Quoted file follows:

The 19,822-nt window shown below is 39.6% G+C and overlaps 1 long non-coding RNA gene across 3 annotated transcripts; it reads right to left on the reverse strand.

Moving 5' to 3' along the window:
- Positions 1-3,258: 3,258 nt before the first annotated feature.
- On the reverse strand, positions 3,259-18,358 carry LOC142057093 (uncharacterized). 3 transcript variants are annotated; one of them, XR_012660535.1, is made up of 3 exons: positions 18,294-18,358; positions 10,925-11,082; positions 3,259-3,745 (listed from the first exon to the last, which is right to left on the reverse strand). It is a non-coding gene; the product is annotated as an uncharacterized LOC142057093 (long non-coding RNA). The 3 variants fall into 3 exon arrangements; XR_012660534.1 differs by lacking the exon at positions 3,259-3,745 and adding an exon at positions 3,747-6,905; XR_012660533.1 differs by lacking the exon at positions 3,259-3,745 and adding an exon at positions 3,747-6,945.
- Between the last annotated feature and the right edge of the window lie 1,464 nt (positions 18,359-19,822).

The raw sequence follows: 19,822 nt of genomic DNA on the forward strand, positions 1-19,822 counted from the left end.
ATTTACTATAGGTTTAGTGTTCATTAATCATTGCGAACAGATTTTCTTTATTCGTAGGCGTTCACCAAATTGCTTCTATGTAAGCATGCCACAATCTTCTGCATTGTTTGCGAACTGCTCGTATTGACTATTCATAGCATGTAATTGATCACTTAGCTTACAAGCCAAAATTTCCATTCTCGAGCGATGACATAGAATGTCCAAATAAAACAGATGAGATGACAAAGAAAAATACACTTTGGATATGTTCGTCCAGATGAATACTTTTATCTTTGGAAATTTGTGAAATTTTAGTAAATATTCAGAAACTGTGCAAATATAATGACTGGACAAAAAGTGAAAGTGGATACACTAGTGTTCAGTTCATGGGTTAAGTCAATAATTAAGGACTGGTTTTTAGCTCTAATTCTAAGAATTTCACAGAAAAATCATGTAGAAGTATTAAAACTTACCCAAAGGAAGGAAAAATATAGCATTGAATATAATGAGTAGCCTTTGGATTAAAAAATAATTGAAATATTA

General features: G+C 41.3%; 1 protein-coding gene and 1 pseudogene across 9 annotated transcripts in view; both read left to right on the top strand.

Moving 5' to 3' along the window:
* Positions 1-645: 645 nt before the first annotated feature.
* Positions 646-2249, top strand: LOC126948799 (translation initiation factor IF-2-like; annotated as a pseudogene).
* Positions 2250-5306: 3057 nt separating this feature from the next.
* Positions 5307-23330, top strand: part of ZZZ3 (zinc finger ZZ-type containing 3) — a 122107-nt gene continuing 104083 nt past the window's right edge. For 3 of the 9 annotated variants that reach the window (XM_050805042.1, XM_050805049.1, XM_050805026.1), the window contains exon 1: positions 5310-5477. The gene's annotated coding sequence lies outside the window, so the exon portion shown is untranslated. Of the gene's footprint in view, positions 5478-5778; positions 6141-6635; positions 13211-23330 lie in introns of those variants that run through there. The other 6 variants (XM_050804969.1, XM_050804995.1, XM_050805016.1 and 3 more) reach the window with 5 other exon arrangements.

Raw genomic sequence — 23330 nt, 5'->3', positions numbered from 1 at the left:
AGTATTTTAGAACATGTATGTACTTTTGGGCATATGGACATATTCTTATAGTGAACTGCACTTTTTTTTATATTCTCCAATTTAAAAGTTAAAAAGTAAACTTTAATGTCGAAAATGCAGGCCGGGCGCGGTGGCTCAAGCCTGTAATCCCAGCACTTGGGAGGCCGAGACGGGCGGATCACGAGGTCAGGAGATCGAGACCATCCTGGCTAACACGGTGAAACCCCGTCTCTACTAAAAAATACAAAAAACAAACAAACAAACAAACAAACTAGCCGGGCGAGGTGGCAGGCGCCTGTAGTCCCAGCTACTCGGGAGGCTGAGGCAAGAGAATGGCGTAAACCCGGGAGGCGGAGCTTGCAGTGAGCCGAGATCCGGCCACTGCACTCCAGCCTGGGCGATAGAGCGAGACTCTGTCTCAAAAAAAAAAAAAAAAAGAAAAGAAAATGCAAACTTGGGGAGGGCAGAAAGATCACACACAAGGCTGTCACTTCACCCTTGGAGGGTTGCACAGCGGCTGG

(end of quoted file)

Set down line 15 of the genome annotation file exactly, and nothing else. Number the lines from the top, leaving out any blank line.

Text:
AGTATTTTAGAACATGTATGTACTTTTGGGCATATGGACATATTCTTATAGTGAACTGCACTTTTTTTTATATTCTCCAATTTAAAAGTTAAAAAGTAAACTTTAATGTCGAAAATGCAGGCCGGGCGCGGTGGCTCAAGCCTGTAATCCCAGCACTTGGGAGGCCGAGACGGGCGGATCACGAGGTCAGGAGATCGAGACCATCCTGGCTAACACGGTGAAACCCCGTCTCTACTAAAAAATACAAAAAACAAACAAACAAACAAACAAACTAGCCGGGCGAGGTGGCAGGCGCCTGTAGTCCCAGCTACTCGGGAGGCTGAGGCAAGAGAATGGCGTAAACCCGGGAGGCGGAGCTTGCAGTGAGCCGAGATCCGGCCACTGCACTCCAGCCTGGGCGATAGAGCGAGACTCTGTCTCAAAAAAAAAAAAAAAAAGAAAAGAAAATGCAAACTTGGGGAGGGCAGAAAGATCACACACAAGGCTGTCACTTCACCCTTGGAGGGTTGCACAGCGGCTGG